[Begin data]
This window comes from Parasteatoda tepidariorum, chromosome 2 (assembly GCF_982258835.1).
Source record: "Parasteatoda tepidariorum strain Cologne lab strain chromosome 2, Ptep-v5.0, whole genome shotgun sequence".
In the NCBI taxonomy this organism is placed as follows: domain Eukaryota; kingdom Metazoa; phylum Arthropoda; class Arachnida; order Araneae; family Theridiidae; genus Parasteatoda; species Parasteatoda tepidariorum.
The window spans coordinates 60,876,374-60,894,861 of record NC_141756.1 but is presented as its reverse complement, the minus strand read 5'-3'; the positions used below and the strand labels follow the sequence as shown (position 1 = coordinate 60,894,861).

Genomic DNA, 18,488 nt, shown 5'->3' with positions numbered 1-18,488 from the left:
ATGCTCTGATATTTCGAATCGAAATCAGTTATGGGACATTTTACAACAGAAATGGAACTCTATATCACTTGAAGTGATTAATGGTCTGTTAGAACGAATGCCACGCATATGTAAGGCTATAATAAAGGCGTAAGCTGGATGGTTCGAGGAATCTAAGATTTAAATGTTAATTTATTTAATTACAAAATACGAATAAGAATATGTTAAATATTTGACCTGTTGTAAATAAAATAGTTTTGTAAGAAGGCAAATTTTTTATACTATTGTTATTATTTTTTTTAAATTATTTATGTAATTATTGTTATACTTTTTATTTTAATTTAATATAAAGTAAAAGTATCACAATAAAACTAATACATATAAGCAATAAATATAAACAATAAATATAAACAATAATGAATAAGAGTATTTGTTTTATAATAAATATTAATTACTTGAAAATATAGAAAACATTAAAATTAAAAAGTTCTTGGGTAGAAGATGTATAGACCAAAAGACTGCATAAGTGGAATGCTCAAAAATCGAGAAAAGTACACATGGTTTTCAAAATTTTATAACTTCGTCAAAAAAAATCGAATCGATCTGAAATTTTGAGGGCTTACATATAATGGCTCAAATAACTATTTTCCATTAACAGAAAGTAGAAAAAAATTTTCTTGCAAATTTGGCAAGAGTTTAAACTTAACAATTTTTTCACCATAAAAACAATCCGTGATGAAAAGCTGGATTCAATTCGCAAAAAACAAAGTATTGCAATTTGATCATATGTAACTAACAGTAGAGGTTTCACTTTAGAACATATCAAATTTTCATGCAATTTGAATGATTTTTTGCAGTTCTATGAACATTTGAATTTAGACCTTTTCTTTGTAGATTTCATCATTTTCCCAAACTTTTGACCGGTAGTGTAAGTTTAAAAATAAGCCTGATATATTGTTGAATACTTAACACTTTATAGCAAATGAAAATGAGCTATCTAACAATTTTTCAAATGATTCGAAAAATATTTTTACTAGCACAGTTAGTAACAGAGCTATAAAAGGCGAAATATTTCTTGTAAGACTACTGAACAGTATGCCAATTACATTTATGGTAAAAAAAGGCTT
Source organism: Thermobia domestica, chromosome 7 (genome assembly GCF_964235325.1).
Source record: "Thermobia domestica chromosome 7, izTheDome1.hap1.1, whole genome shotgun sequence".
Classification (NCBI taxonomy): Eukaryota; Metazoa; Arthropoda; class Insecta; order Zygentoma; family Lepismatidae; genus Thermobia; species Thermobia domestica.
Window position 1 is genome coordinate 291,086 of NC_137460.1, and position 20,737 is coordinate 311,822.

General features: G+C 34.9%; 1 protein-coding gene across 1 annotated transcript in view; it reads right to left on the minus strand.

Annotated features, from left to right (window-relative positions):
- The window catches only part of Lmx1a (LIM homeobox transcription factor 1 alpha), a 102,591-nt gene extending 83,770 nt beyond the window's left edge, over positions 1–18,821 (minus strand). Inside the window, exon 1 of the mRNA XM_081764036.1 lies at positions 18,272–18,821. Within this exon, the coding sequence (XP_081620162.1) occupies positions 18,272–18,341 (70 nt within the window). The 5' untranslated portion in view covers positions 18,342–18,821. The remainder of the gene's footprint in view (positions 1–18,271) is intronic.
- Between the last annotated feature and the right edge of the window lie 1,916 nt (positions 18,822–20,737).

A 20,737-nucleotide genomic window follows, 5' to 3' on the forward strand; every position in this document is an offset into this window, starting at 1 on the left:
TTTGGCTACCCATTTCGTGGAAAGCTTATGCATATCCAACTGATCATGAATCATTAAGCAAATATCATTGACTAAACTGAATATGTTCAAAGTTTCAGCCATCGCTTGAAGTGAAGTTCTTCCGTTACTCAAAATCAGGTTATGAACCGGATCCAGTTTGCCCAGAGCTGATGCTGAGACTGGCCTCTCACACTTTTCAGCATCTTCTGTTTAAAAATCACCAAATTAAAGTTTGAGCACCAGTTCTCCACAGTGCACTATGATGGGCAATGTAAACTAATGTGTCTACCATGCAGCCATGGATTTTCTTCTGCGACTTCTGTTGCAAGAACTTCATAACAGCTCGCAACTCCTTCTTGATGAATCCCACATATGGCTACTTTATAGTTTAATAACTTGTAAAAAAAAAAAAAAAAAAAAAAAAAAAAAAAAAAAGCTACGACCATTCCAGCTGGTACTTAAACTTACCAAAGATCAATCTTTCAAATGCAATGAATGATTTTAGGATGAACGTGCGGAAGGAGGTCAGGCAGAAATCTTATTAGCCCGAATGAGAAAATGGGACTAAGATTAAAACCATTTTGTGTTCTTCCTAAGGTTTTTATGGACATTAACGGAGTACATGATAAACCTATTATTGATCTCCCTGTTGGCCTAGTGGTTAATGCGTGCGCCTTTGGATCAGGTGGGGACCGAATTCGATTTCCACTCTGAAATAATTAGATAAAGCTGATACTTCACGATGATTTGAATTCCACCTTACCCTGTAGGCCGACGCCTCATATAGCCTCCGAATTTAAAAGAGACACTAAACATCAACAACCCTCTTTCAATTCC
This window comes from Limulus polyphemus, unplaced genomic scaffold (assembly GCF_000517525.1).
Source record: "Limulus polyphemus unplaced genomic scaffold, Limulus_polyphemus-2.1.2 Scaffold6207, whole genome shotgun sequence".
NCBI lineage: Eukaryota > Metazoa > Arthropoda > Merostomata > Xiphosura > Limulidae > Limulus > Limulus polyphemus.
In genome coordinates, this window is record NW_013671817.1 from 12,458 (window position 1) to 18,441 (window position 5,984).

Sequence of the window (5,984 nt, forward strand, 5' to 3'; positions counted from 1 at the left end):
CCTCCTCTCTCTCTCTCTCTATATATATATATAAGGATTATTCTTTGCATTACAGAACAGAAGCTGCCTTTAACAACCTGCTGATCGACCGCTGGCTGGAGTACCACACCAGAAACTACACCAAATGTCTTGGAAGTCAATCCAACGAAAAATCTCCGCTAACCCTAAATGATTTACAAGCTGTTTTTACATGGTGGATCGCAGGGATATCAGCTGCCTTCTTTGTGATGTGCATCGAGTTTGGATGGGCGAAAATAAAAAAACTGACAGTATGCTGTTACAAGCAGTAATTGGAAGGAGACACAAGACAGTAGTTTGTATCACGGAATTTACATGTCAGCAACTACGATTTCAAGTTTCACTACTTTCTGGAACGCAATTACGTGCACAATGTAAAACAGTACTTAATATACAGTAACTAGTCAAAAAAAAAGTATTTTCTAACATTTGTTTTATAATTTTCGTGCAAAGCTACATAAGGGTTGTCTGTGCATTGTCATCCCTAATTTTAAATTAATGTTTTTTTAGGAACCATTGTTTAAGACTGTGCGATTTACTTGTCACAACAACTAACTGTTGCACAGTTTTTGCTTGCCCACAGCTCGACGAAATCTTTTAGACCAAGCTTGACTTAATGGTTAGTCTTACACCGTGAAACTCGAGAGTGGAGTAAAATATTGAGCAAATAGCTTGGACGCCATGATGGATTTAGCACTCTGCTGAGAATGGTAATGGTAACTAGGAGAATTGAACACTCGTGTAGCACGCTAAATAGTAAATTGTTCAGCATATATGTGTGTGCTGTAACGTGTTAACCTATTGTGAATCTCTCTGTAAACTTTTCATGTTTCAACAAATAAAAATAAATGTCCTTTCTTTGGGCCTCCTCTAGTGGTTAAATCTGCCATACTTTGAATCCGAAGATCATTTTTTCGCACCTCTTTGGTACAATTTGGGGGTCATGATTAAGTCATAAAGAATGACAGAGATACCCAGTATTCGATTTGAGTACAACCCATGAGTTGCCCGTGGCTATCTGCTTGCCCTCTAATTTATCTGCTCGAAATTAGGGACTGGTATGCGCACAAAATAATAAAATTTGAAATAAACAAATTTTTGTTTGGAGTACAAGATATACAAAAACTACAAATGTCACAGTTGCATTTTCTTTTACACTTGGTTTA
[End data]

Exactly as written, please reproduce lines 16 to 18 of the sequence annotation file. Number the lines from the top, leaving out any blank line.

TTTGGCTACCCATTTCGTGGAAAGCTTATGCATATCCAACTGATCATGAATCATTAAGCAAATATCATTGACTAAACTGAATATGTTCAAAGTTTCAGCCATCGCTTGAAGTGAAGTTCTTCCGTTACTCAAAATCAGGTTATGAACCGGATCCAGTTTGCCCAGAGCTGATGCTGAGACTGGCCTCTCACACTTTTCAGCATCTTCTGTTTAAAAATCACCAAATTAAAGTTTGAGCACCAGTTCTCCACAGTGCACTATGATGGGCAATGTAAACTAATGTGTCTACCATGCAGCCATGGATTTTCTTCTGCGACTTCTGTTGCAAGAACTTCATAACAGCTCGCAACTCCTTCTTGATGAATCCCACATATGGCTACTTTATAGTTTAATAACTTGTAAAAAAAAAAAAAAAAAAAAAAAAAAAAAAAAAAAGCTACGACCATTCCAGCTGGTACTTAAACTTACCAAAGATCAATCTTTCAAATGCAATGAATGATTTTAGGATGAACGTGCGGAAGGAGGTCAGGCAGAAATCTTATTAGCCCGAATGAGAAAATGGGACTAAGATTAAAACCATTTTGTGTTCTTCCTAAGGTTTTTATGGACATTAACGGAGTACATGATAAACCTATTATTGATCTCCCTGTTGGCCTAGTGGTTAATGCGTGCGCCTTTGGATCAGGTGGGGACCGAATTCGATTTCCACTCTGAAATAATTAGATAAAGCTGATACTTCACGATGATTTGAATTCCACCTTACCCTGTAGGCCGACGCCTCATATAGCCTCCGAATTTAAAAGAGACACTAAACATCAACAACCCTCTTTCAATTCC
This window comes from Limulus polyphemus, unplaced genomic scaffold (assembly GCF_000517525.1).
Source record: "Limulus polyphemus unplaced genomic scaffold, Limulus_polyphemus-2.1.2 Scaffold6207, whole genome shotgun sequence".